Developers head to the drawing board to cash in on ‘social gaming’
It was the week before Thanksgiving last year, and the executives at Blue Fang Games had a decision to make. The Waltham company had been producing the popular Zoo Tycoon series of video games for more than a decade, to be played on personal computers, Macintoshes, the iPhone, and the Nintendo Wii.
“We’d always prided ourselves on making games for everybody: kids and the whole family,’’ says Blue Fang president Hank Howie. “We saw how many people were suddenly playing games on Facebook. It felt a little bit like watching a forest fire in the distance, and wondering, ‘Is that gonna get us?’ ’’
The strategic shift would mean adopting an entirely new business model, and also making changes to the staff, to bring on people with Web design experience. But Howie felt the company had no other choice. Blue Fang decided to stop developing games for traditional video game consoles, and dedicated most of its employees to creating a game to be played on Facebook. Zoo Kingdom launched in February, and by last month, 1.5 million people were playing it regularly.
If you’ve ever clicked your mouse to man age a virtual zoo, cultivate a farm, or invite Facebook friends to join your mafia clan, you’ve been part of what is the hottest trend in video games. Called “social gaming,’’ these online games tend to be played within Facebook’s site or on a mobile phone, in just a few stolen moments here and there (as opposed to the hours of dedicated play required to master a typical video game). You’re encouraged to invite your friends to play with you, which helps the best games reach vast numbers of people with little money spent on marketing. And while the games are free to play, companies are generating millions of dollars in revenue by charging a few bucks here and there to purchase a virtual tractor that will help you tend your crops, or add a shaggy Himalayan yak to your online menagerie.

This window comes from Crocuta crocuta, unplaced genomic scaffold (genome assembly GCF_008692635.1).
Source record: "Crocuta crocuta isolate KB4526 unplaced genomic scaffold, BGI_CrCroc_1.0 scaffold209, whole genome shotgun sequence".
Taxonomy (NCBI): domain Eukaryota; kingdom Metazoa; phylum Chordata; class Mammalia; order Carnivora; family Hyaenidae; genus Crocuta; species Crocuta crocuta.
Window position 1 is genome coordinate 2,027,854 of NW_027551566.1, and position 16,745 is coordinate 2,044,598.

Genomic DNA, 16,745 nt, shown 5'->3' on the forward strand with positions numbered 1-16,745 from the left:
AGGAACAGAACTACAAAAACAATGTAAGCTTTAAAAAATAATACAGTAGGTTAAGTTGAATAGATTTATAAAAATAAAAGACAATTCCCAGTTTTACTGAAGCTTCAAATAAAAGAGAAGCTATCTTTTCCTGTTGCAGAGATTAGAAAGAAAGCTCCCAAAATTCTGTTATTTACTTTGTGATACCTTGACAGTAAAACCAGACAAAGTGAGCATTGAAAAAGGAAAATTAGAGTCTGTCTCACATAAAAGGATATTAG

Zynga Game Network Inc., a San Francisco company that makes social games like FarmVille and Mafia Wars, could bring in as much as $450 million this year, according to estimates. (The company is three years old, and claims that 215 million people play its games each month.) In July, Walt Disney Co. bought the second-biggest maker of social games, Silicon Valley-based Playdom Inc., in a deal that could be worth as much as $763 million.
The social gaming trend has begun to ripple through Boston’s small pond of game developers. New start-ups are being formed to develop Facebook-based games, and more established gaming companies are considering whether they should create their own social games, typically regarded as cartoonish and simplistic by “serious’’ game makers.
This month, Zynga, the industry’s top dog, acquired Conduit Labs Inc., a Cambridge start-up that had been developing games for Facebook and its own website. While the purchase price wasn’t revealed, the deal will create Zynga Boston, a 17-person development studio that is likely to grow over time. (The entire Cambridge team is now in San Francisco for several weeks helping out with some projects there, and getting to know the new parent company.) The start-up had raised $8.5 million in venture capital funding; Conduit’s founders and investors accepted Zynga stock in the transaction. Since Zynga isn’t yet publicly traded, Conduit’s employees and their backers will be rooting for a spectacular Zynga initial public offering.
Jon Radoff and Angela Bull, a husband-and-wife team behind Disruptor Beam LLC, have been developing games since the early 1990s, and are now working on Gods of Rock, a Facebook game that will debut this fall. You’ll take on the role of an aspiring rock star who needs to write songs, procure instruments, and achieve fame.